Celebrated on August 15/28
The Feast of the Dormition or Falling Asleep of the Theotokos commemorates the death, resurrection, and glorification of Christ's mother. To help us in our preparation of the feast, it is preceded by a two week fast. As with the Nativity of the Virgin (September 8/21) and the feast of her Entrance to the Temple (November 21/December 4), the Feast of the Dormition also comes from the Tradition of the Church.
There we learn that Mary died as all people die because she had a mortal human nature affected by the corruption of this world. The Church proclaims that Mary needed to be saved by Christ just as all of us are saved from trials, sufferings, and death of this world. Having truly died, she was raised by her Son as the "Mother of Life" and already participates in the eternal life of paradise which is prepared and promised to all who "hear the word of God and keep it." (Luke 11:27-28) Finally, we celebrate the fact that what happens to Mary happens to all who imitate her holy life of humility, obedience and love.
It is important to remember that there are no relics of the Theotokos. Their existence has never been mentioned throughout history. At one time in Constantinople there was a center of pilgrimage where the belt and veil of the Virgin were venerated.
From the Tradition of the Church
Following the day of Pentecost, the Theotokos remained in the city of Jerusalem, comforting the infant Christian community. She was living in the house of the beloved Apostle John, later the Evangelist. At the time of her death (tradition states she was in her early fifties) many of the Apostles were scattered throughout the world preaching the Gospel. All but Thomas were miraculously brought to the Virgin aloft on clouds.
As they stood around her bedside, she commended her spirit to the Lord and Jesus descended from Heaven, taking up her soul in His arms. The Apostles sang the funeral hymns in her honor and carried her body to a tomb in Cedron near Gethsemane. When a Jewish man tried to interrupt their solemn procession, an angel of the Lord came and punished him by cutting off his hands, which were later healed.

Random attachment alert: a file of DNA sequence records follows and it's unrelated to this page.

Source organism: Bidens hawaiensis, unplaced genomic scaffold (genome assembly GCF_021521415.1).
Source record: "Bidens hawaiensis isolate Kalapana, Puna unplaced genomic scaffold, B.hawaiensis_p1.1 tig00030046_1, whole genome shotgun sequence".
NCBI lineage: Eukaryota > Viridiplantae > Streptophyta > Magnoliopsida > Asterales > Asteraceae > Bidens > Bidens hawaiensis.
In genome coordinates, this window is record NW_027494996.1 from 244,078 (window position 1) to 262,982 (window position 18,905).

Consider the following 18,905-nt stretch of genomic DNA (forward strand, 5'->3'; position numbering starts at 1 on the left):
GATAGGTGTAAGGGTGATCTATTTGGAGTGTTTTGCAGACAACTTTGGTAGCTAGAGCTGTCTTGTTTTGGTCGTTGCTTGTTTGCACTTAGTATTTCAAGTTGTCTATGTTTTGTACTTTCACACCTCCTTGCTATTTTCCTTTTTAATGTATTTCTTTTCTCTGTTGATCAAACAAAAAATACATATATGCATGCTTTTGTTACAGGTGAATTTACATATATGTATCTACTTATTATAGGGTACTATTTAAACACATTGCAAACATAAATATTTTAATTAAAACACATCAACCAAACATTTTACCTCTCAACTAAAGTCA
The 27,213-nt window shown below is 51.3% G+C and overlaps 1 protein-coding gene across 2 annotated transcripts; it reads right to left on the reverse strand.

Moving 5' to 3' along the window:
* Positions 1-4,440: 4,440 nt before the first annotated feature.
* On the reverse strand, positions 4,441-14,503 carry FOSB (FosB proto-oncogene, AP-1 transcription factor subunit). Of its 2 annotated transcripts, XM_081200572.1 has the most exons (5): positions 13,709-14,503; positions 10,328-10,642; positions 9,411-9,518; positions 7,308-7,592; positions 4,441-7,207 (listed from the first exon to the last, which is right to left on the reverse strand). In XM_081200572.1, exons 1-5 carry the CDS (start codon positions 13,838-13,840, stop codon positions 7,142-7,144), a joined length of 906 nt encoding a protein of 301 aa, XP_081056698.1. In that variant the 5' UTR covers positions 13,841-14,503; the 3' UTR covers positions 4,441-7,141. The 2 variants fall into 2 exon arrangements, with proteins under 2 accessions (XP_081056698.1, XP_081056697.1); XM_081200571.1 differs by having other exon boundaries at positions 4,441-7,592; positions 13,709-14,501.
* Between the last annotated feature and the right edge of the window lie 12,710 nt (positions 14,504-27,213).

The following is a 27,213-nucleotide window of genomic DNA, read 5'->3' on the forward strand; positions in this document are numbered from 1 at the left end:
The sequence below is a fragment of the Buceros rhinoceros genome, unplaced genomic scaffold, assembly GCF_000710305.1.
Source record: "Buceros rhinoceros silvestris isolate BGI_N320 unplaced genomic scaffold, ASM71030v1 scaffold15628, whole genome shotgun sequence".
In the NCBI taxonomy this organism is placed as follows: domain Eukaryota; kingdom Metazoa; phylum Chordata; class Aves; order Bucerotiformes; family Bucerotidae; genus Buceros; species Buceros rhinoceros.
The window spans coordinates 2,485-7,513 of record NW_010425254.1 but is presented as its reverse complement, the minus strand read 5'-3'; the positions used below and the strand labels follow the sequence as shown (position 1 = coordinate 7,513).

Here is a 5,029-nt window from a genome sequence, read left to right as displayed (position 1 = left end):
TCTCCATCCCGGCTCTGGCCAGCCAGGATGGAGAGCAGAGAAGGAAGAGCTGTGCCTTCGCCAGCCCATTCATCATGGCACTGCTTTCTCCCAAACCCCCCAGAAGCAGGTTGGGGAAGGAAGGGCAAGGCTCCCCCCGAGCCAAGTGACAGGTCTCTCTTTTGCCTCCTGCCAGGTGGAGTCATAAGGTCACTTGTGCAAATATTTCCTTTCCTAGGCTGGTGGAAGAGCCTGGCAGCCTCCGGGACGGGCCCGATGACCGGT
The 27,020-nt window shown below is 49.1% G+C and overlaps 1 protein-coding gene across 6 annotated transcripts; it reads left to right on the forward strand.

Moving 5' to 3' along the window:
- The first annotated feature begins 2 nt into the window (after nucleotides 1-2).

The Apostle Thomas arrived on the third day and wished to see the Virgin for the last time. They discovered an empty tomb. Church tradition relates that the Theotokos was resurrected bodily and taken to heaven, the same reward that awaits all the righteous on the Last Day. Orthodox teaching affirms that the Mother of God did undergo death, albeit a quiet and painless one, while Roman Catholics have adopted the belief that the Theotokos was assumed into Heaven before death).
About the Icon
The Theotokos is depicted upon the funeral bier. Christ, standing behind the Theotokos, is her Son, Who has come to receive His Mother's soul into heaven; He holds in His left arm an infant in white, symbolizing the soul of the Theotokos reborn in her glory in heaven; Christ also is robed in white and appears in an aureole (elongated halo) depicting the Light of His Divinity (we see this in several other icons of the Lord, including the icon of the Resurrection).
The Apostles are depicted on either side of the bier stand the Apostles; the group on the left is led by St. Peter who stands at the head of the bier; the group on the right is led by St. Paul who stands at the foot of the bier. Below the bier is a figure of Antonius the Jew, who tried to disrupt the procession, was punished, but later repented of his sins and embraced Christianity through Baptism.
The name "Theotokos" was affirmed by the III Ecumenical Council (Ephesus, 431 AD) which decreed that the Virgin should be honored by this name which confirms the Orthodox belief in the Incarnation: that Christ was both true God and true man. As so often happened in those days, this action was a response to heretical teachings that needed to be addressed. Thus, once and for all, the Church affirmed her teachings about Christ and Mary.
Reading on Feast of Saints Peter and Paul courtesy of Holy Transfiguration Monastery, Brookline, MA. Feast of the Dormition description adapted from The Orthodox Church, Volume II: Worship, by Fr. Thomas Hopko. Icon description taken from The Icon Book, by Boojamra, Essey, McLuckie & Matusiak. © 1997 by Orthodox Family Life and the original author(s).